By now, Sen. Kerry’s magnificent speech on national security is up on the web, along with a number of color photos of the event and in the news (here and here). No need, then, for me to post that speech again—only to urge people to read that speech carefully, and to look for the video on CSPAN. But I thought that it might be useful to add an account of the atmosphere in the hall, along with a brief description of the other speakers that preceded him. Judging from other CSPAN broadcasts, those other speakers are unlikely to be included in video archives of the events.
For third time in 4 months, I took the T to Faneuil Hall to hear Senator Kerry talk some sense on what is wrong in our country, and what needs to be done to fix it, at least (the last two speeches) with regards to energy and health care. Now an experienced hand at these speeches, I knew the routine well: get there well before the suggested arrival time to secure a good place in line, bring something to read, and (it’s summertime) a tube of sunblock.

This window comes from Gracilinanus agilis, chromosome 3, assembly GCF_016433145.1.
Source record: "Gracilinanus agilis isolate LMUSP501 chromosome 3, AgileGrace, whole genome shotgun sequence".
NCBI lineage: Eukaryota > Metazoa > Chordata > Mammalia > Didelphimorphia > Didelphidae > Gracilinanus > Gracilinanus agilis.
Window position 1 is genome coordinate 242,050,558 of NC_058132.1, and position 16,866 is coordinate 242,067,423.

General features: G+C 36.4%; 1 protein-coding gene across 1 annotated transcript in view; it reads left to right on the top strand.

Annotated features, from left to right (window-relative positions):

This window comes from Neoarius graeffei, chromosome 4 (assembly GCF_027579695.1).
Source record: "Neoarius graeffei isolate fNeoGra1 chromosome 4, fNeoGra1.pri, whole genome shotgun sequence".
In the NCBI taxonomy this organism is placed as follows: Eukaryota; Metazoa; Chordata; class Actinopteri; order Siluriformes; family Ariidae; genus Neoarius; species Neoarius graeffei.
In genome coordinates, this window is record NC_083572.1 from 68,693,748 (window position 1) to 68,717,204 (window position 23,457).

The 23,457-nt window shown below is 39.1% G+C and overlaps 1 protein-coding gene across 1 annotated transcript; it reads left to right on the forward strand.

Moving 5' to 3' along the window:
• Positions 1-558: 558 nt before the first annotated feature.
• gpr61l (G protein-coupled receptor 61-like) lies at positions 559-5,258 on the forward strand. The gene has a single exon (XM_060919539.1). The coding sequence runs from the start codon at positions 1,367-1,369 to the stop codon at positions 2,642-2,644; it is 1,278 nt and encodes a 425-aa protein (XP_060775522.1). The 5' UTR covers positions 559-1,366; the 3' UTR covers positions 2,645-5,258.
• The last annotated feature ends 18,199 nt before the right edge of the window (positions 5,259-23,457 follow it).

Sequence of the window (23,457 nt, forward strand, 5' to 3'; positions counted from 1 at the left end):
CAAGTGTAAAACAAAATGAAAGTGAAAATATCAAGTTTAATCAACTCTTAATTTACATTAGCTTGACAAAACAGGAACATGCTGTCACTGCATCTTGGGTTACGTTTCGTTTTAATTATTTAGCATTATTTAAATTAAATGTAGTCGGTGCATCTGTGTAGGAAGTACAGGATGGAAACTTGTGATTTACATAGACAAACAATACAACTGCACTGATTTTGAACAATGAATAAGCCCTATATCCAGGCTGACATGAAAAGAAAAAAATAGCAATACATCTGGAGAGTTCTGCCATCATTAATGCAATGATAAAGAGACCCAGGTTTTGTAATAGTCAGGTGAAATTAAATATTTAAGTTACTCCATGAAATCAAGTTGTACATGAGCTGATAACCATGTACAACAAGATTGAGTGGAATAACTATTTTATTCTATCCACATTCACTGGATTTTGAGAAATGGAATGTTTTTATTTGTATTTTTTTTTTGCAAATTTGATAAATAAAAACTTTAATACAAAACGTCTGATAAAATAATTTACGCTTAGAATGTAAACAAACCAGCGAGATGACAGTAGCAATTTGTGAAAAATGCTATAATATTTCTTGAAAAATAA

Judging from the anticipatory buzz in the blogosphere (not to mention the exceptionally apt close-to-Sept.-11-timing for a speech on security), I sensed that there could be more people than usual, so I tried extra hard to get my family there early. Though we didn’t quite manage to get there as early as I’d liked, we still arrived 35 minutes before the suggested arrival time of 10:30, more than an hour before the talk began at 11 am. But so many people were there already, we were in a whisker of not making it onto the main floor of the hall.
By a miracle (and the fact that the staff gets more professional each time in getting people to their seats), we actually got good seats on the aisle. So, needless worry about whether we’d be able to see anything.
But I was right about the buzz. The hall was packed. A bank of about 10 TV cameras was behind us, with 1 or 2 additional mobile videocams, and 5 or 6 still photographers, near the front.